The issue of whether time spent “on-call” is compensable under the Fair Labor Standards Act is a factual analysis, and thus the source of FLSA litigation.  A recent decision finding such time to be non-compensable highlights a preeminent principle in the analysis – in order for on-call time to be non-compensable, an employee must be free to engage in at least a reasonable range of personal pursuits.  Skrzecz v. Gibson Island Corp., 2014 U.S. Dist. LEXIS 95047 (D. Md. 2014).

In Skrzecz, plaintiff was employed on Gibson Island in Maryland as a police officer and EMT.  Her job required her to be on-call during certain hours in addition to her scheduled shift, time for which she alleged she was owed additional compensation.  The case record established that during the on-call time plaintiff could “stay in her home or [was] free to travel on the Island… [and] also that she could eat[], sleep[], watch[] television and spend[] time with her son.”  Judge Richard D. Bennett, drawing on the Fourth Circuit’s prior opinion addressing on call issues in Kelly v. Hines-Rinaldi Funeral Home, Inc., 847 F.2d 147 (4th Cir. 1988), a case concerning a live-in funeral parlor employee, determined that plaintiff “was not so restricted that she [could not] use her on-call time for personal activities.”  Thus, the time was not compensable.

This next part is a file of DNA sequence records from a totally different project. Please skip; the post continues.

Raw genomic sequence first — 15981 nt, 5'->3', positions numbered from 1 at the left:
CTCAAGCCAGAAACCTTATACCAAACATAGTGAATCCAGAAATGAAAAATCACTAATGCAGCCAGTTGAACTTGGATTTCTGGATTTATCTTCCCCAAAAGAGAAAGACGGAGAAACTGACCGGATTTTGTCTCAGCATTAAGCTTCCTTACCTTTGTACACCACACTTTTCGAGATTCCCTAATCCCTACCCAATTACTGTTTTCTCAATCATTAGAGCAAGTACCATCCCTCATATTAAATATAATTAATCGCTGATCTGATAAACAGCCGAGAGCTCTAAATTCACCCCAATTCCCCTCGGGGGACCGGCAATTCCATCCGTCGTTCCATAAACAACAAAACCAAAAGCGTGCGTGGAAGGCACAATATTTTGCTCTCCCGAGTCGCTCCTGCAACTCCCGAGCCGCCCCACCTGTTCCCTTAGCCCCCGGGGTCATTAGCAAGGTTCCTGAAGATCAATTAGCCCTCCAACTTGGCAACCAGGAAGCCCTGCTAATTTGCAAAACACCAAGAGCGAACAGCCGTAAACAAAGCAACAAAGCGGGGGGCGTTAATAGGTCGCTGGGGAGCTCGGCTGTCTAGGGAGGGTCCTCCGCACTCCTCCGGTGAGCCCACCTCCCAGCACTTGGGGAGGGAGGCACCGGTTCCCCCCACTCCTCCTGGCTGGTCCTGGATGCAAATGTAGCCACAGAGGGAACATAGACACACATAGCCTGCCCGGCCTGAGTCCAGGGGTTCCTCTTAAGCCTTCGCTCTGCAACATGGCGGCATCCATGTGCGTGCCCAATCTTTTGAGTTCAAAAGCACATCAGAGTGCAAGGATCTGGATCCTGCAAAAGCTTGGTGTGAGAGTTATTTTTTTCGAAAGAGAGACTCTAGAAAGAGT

Plaintiff Skrzecz’s specific freedoms highlight key aspects of any analysis of on-call time.  In the instant case, these FLSA principles were also deemed applicable to the determination of whether such time was compensable under Maryland state wage law.  Of course, state law must always be analyzed separately. Further, any time spent working after being called to active duty while “on-call” is of course compensable.